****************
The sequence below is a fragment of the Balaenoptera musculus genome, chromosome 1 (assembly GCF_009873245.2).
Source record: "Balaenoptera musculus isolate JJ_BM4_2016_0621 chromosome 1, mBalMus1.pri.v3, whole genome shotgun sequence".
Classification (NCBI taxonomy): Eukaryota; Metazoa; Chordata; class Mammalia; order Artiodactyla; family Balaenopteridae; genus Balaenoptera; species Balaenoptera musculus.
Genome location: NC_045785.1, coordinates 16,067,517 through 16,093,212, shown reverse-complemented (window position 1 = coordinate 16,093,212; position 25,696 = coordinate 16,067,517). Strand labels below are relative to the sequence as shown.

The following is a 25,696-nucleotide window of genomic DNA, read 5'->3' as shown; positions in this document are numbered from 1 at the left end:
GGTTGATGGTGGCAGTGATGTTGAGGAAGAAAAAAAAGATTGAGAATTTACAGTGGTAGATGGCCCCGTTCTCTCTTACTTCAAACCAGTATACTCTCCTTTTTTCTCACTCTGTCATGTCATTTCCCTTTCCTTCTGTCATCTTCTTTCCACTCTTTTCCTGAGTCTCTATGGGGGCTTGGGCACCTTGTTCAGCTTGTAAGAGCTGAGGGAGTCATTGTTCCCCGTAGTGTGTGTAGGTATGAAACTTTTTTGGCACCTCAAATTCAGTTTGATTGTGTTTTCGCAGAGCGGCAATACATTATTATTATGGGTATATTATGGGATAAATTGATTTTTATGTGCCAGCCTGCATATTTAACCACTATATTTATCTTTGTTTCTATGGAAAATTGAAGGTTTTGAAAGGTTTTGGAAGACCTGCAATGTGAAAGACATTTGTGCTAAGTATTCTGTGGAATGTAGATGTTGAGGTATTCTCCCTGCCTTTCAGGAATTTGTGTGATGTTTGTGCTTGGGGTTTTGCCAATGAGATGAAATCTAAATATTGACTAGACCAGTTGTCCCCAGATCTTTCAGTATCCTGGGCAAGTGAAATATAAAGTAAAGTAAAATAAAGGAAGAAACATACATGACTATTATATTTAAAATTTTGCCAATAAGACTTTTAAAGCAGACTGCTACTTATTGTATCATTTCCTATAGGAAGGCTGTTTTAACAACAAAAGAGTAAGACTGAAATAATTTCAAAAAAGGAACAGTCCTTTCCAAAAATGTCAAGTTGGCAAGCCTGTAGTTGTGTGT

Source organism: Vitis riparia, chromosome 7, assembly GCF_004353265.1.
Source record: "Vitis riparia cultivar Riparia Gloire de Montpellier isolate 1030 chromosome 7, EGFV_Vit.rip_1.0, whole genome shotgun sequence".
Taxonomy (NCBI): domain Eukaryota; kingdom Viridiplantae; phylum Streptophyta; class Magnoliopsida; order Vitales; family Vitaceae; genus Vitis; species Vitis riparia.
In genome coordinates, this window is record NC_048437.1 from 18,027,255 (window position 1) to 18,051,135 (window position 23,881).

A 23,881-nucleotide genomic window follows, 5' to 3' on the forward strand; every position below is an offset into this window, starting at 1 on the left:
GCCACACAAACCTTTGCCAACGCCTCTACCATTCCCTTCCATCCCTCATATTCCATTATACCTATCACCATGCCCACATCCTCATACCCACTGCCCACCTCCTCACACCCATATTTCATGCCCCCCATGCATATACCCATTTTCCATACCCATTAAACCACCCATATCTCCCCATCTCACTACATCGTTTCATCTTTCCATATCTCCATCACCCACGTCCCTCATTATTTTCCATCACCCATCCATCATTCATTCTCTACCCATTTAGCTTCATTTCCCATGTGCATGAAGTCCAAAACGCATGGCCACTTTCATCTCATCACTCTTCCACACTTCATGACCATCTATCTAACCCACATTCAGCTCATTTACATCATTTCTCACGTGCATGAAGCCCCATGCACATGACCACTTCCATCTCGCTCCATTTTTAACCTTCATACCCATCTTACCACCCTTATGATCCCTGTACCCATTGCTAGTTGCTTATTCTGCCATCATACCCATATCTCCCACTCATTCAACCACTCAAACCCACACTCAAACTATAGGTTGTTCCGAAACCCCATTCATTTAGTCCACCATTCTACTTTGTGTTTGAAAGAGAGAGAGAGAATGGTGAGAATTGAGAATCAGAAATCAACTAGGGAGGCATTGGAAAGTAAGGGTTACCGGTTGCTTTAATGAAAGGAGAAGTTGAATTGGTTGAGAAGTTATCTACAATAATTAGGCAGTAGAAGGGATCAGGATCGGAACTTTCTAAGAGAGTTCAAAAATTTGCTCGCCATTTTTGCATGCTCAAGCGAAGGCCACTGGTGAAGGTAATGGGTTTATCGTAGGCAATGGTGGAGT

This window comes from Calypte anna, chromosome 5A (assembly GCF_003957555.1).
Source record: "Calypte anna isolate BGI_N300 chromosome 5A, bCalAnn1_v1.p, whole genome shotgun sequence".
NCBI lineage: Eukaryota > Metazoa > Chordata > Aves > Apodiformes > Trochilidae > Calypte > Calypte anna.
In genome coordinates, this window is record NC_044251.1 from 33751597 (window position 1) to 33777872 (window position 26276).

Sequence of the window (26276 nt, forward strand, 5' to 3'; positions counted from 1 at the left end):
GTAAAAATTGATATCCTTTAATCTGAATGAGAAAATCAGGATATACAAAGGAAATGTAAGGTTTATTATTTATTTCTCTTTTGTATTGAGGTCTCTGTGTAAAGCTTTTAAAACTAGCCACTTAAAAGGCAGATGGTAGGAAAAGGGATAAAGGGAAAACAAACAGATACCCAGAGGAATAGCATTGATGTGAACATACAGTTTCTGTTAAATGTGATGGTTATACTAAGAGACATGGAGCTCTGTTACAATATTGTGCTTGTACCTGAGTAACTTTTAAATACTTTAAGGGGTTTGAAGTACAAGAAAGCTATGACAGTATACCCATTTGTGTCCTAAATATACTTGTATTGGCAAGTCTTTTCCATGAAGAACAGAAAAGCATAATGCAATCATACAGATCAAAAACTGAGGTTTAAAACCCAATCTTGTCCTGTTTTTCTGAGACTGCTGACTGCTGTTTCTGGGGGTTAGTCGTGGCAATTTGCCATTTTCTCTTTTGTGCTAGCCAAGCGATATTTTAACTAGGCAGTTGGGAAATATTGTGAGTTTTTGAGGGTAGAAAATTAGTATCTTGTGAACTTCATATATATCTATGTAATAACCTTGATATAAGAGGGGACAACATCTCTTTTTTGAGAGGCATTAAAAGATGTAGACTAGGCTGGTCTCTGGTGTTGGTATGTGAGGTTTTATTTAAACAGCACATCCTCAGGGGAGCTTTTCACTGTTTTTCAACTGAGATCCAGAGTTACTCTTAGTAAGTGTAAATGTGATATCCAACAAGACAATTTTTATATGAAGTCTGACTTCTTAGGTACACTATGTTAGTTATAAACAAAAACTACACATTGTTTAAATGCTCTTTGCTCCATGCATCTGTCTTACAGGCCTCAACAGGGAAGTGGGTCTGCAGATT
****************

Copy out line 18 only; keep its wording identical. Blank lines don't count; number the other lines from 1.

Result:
GTAAAAATTGATATCCTTTAATCTGAATGAGAAAATCAGGATATACAAAGGAAATGTAAGGTTTATTATTTATTTCTCTTTTGTATTGAGGTCTCTGTGTAAAGCTTTTAAAACTAGCCACTTAAAAGGCAGATGGTAGGAAAAGGGATAAAGGGAAAACAAACAGATACCCAGAGGAATAGCATTGATGTGAACATACAGTTTCTGTTAAATGTGATGGTTATACTAAGAGACATGGAGCTCTGTTACAATATTGTGCTTGTACCTGAGTAACTTTTAAATACTTTAAGGGGTTTGAAGTACAAGAAAGCTATGACAGTATACCCATTTGTGTCCTAAATATACTTGTATTGGCAAGTCTTTTCCATGAAGAACAGAAAAGCATAATGCAATCATACAGATCAAAAACTGAGGTTTAAAACCCAATCTTGTCCTGTTTTTCTGAGACTGCTGACTGCTGTTTCTGGGGGTTAGTCGTGGCAATTTGCCATTTTCTCTTTTGTGCTAGCCAAGCGATATTTTAACTAGGCAGTTGGGAAATATTGTGAGTTTTTGAGGGTAGAAAATTAGTATCTTGTGAACTTCATATATATCTATGTAATAACCTTGATATAAGAGGGGACAACATCTCTTTTTTGAGAGGCATTAAAAGATGTAGACTAGGCTGGTCTCTGGTGTTGGTATGTGAGGTTTTATTTAAACAGCACATCCTCAGGGGAGCTTTTCACTGTTTTTCAACTGAGATCCAGAGTTACTCTTAGTAAGTGTAAATGTGATATCCAACAAGACAATTTTTATATGAAGTCTGACTTCTTAGGTACACTATGTTAGTTATAAACAAAAACTACACATTGTTTAAATGCTCTTTGCTCCATGCATCTGTCTTACAGGCCTCAACAGGGAAGTGGGTCTGCAGATT